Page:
If you allow public write access to your file, other users are able to alter it without your knowledge. If you allow public read access only, they can look at the file but not alter it. Never completely remove the access rights to your files by denying read and write access to yourself as well as to others.
You cannot specify the access rights to a directory, only to the files within it, but you can lock a directory against deletion using Access.
If you lock a directory or allow no public access to a file, and the network manager has enabled the hidden objects option (at the fileserver) the directory or file becomes a hidden object and is not visible to other users.
The password is a security measure to prevent other users logging on with your identity and gaining access to your protected files.
You should change your password occasionally to help preserve the security of your files. To change your password, use the
NET:PASS oldpassword newpassword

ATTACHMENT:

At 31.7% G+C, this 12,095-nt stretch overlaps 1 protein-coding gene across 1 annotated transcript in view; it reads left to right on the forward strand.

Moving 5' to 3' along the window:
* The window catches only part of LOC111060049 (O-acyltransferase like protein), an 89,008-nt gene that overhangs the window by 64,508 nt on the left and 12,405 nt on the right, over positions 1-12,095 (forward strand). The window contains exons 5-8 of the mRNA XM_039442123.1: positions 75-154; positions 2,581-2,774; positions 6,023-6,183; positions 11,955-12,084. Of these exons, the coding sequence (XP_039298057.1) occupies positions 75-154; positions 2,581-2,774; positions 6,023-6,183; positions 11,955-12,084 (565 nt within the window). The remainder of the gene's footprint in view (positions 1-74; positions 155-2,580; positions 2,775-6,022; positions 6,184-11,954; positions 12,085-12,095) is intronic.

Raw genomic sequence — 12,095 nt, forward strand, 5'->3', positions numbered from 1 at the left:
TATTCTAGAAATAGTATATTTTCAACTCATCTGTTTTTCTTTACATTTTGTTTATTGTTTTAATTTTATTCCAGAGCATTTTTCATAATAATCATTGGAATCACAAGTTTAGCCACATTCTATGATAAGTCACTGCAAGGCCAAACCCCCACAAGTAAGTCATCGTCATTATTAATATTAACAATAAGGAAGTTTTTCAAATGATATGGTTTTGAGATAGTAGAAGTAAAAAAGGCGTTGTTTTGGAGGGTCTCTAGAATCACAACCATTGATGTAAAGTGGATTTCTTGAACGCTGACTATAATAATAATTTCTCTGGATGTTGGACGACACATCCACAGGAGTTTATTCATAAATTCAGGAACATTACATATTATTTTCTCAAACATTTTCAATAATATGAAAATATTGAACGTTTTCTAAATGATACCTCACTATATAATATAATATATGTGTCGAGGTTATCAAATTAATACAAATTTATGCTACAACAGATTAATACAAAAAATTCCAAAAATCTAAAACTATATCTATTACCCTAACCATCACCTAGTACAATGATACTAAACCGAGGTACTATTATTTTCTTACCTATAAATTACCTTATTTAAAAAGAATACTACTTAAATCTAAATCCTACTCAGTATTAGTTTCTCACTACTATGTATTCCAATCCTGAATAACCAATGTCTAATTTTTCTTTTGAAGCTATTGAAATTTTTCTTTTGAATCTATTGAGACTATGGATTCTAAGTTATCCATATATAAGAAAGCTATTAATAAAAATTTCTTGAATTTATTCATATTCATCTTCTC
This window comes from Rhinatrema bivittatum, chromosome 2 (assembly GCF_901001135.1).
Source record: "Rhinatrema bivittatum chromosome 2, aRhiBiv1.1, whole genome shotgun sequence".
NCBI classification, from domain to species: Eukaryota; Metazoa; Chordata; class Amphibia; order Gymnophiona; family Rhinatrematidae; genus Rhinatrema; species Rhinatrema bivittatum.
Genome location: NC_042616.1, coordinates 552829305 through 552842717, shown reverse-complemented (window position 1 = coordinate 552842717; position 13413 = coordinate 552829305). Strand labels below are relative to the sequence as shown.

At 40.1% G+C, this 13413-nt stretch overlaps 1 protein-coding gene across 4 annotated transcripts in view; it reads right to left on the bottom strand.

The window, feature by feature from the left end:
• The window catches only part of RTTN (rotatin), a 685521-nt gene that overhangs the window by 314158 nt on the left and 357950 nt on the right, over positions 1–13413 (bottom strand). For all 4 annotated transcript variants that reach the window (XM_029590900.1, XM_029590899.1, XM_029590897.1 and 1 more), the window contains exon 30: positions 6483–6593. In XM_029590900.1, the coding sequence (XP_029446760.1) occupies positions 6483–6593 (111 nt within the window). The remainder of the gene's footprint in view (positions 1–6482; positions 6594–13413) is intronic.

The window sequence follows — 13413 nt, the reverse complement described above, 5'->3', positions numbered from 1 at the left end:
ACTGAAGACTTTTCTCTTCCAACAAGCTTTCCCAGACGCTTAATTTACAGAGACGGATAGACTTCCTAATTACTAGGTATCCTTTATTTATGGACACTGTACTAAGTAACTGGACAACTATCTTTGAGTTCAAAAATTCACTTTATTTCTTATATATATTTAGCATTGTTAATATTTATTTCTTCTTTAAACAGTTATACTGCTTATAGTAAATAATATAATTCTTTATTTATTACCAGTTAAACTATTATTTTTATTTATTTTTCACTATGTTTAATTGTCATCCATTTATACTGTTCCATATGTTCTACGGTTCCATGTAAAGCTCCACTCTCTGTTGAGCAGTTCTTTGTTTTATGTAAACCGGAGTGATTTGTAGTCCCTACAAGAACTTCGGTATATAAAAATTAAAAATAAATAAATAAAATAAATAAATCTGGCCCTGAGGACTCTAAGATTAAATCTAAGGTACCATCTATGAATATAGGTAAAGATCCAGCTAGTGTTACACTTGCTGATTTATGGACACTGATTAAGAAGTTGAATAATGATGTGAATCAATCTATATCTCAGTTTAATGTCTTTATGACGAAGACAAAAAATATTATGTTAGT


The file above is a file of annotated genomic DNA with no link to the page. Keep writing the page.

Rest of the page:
The first time you set a password you may not have an old password, so use the null string
"" in place of
oldpassword. For example, to set your password for the first time to Hebrides, type:
Pass "" Hebrides
If you later wanted to change this to Shetland, you would type
Pass Hebrides Shetland
Your password must be at least six and not more than 22 characters long.
When you are choosing a password, do not select something very obvious that could be guessed by someone else. Do not, for example, use the date of your birthday, the name of a member of your family or a pet, your telephone number, or the registration number of your car.